Khoa Phung - Mar 05, 2008 07:48:07 pm

This reading was very helpful on how to create testing environments and what to watch out for. I wasn't aware of the fact that there are so many variables that can cause the result to be invalidated. The examples were very nice and concrete to understand the differences between each possible error. Understanding these differences will enable me to create better testing and take into account what I might have overlooked.

The second reading goes into more detail on how to construct a test. It shows the steps in detail from defining variables, choosing appropriate ranges, and then run a pilot before selecting a strategy on how to perform the actual testing. The author lists pros and cons from each approach which help to predict certain outcomes. In addition, the author went into detail concerning validation and reliability and the ruler example was nice. In addition, the author again mentions different interfering variables. I believe that these two texts actually make me more aware of testing practises and problems that I have not been aware of before. This will enable me to construct tests more carefully and taking these errors into account when actually evaluating the results.

Chris Myers - Mar 05, 2008 07:54:51 pm

Overall I found the reading rather enjoyable and well-presented. I noticed a lot of emphasis on definitions and choosing variables. This process can become complex when trying to gather quantitative data from highly variant sources. It is very easy to knowingly skew information based on the type of sampling and how a term is operationally defined. If we select users to interview that are tech savvy and enthusiastic about it, we will get significantly different results from people who are ignorant and unhappy. Does it work? I don't know, we should have interviewed people who are the target of our app. (hypothetically)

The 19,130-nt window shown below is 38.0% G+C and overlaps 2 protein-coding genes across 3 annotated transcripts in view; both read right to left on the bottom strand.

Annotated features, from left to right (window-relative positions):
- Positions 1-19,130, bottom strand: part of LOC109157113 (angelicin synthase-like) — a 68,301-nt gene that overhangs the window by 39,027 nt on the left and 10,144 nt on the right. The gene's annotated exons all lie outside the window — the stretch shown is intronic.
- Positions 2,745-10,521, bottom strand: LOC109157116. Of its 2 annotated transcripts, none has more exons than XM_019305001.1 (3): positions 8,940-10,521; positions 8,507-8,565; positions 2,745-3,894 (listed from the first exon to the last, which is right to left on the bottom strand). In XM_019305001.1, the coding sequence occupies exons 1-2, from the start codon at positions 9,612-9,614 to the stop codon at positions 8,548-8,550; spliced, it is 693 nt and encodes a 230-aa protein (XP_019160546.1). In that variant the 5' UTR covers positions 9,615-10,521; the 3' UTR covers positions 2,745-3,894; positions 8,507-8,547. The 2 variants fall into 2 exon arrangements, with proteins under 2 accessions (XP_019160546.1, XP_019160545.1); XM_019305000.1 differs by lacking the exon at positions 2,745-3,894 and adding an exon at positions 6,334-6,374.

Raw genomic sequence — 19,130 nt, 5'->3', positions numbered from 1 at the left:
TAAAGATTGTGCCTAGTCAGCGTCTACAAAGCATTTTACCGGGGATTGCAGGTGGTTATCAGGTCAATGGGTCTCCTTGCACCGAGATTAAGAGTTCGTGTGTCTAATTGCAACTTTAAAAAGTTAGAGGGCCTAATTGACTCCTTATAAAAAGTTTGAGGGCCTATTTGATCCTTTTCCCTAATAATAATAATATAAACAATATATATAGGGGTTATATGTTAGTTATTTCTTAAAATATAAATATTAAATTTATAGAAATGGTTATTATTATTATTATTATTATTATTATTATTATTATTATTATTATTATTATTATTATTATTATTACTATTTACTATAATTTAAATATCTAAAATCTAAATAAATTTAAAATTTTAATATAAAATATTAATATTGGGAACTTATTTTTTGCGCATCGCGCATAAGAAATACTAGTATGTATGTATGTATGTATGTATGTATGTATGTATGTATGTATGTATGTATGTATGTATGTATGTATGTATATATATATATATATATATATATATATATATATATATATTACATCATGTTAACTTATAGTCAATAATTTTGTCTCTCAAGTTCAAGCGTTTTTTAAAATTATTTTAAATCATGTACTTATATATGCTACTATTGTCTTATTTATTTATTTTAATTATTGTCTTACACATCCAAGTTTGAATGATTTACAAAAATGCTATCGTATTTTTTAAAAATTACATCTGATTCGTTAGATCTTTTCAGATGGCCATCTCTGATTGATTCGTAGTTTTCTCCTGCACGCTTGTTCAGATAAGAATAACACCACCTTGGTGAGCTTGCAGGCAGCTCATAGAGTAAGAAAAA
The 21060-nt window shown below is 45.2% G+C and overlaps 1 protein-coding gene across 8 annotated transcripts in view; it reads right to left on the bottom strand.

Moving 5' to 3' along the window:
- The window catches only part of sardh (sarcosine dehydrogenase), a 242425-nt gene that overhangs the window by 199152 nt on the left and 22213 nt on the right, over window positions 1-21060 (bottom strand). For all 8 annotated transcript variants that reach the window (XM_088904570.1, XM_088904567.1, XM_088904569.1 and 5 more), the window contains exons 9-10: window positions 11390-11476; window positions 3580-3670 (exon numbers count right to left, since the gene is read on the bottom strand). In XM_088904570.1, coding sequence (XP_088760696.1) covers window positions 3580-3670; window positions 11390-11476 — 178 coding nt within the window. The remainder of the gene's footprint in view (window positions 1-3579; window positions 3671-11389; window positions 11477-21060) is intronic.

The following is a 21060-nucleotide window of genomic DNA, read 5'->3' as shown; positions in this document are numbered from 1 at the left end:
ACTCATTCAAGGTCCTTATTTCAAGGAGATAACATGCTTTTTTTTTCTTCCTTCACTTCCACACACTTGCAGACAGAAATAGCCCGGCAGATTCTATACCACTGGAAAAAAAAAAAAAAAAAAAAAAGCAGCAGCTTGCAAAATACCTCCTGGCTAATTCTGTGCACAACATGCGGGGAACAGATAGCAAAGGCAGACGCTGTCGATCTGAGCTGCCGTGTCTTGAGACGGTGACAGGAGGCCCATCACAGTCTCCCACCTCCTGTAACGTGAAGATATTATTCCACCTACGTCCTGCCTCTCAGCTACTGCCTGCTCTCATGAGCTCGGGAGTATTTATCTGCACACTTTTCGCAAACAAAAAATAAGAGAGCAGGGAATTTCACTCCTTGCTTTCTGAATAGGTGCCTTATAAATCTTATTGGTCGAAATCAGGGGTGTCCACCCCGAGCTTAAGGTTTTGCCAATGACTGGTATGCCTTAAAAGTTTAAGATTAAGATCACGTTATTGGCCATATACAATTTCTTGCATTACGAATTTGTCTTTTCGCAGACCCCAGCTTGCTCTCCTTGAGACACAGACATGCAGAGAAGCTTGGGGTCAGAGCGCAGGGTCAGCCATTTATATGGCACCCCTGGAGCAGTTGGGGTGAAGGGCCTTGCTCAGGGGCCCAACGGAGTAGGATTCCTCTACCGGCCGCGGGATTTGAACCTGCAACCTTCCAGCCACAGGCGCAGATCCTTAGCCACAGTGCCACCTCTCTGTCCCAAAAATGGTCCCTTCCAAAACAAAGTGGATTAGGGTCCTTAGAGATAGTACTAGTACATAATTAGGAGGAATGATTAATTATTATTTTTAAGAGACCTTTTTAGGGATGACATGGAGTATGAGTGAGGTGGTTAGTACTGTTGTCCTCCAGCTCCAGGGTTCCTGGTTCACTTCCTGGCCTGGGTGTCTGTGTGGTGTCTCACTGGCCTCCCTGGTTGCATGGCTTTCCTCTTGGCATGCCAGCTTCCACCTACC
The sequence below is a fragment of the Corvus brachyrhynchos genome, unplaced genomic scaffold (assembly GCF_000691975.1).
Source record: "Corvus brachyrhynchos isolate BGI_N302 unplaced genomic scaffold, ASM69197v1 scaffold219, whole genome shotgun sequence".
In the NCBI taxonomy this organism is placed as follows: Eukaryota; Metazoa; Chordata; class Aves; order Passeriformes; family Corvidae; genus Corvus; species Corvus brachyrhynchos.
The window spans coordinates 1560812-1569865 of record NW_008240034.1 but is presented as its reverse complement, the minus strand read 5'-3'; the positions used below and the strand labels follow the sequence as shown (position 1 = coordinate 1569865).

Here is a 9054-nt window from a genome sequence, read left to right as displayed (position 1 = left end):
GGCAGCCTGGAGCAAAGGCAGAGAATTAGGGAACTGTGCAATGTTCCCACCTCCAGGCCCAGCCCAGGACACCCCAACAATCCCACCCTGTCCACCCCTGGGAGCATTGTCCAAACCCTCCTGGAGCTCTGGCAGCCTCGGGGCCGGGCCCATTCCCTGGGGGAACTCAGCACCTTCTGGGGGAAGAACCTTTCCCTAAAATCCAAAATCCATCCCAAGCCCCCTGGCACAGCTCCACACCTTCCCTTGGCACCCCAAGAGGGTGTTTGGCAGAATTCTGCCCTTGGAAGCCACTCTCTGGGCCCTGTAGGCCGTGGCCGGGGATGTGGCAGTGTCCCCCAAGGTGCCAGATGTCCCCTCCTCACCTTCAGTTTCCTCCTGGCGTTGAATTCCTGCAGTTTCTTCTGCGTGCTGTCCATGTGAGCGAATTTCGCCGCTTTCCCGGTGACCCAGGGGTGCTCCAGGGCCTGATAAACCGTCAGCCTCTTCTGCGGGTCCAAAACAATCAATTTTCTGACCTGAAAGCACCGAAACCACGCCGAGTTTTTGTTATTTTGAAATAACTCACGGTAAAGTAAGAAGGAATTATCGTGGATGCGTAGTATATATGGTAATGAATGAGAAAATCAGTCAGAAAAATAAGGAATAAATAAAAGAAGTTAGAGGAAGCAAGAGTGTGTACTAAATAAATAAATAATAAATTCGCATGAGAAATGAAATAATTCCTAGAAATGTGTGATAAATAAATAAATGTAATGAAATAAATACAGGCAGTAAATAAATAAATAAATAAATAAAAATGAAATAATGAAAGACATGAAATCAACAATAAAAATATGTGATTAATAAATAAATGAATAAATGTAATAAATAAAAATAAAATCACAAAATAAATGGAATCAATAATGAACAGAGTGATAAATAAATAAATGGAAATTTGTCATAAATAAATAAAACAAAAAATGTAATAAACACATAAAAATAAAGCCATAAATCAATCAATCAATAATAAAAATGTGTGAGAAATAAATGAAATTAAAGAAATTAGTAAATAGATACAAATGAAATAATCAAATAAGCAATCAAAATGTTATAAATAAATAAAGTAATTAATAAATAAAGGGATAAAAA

Eric Cheung - Mar 05, 2008 08:15:16 pm

I thought while reading the two chapters that some of the techniques they describe to get internally valid data (e.g. randomness, good selection) are easier to follow when you have a lot of potential test subjects. For the user studies in this class, I'd think it would be hard to get non-biased data when you only have 3 or 4 people in your sample size. It seems like the techniques given would provide a good starting ground for trying to get the most diverse group possible, but it's still kind of limited. I guess this is why we went over heuristic evaluation and other forms of testing without users, so that we can still have a comprehensive overview of our interfaces. I think Chapter 7's section on validity can generalize pretty well to lo-fi prototyping. When we're observing our users, we should probably make sure that we're picking tasks that accurately measure the effectiveness of the interfaces.

Nir Ackner - Mar 05, 2008 10:06:34 pm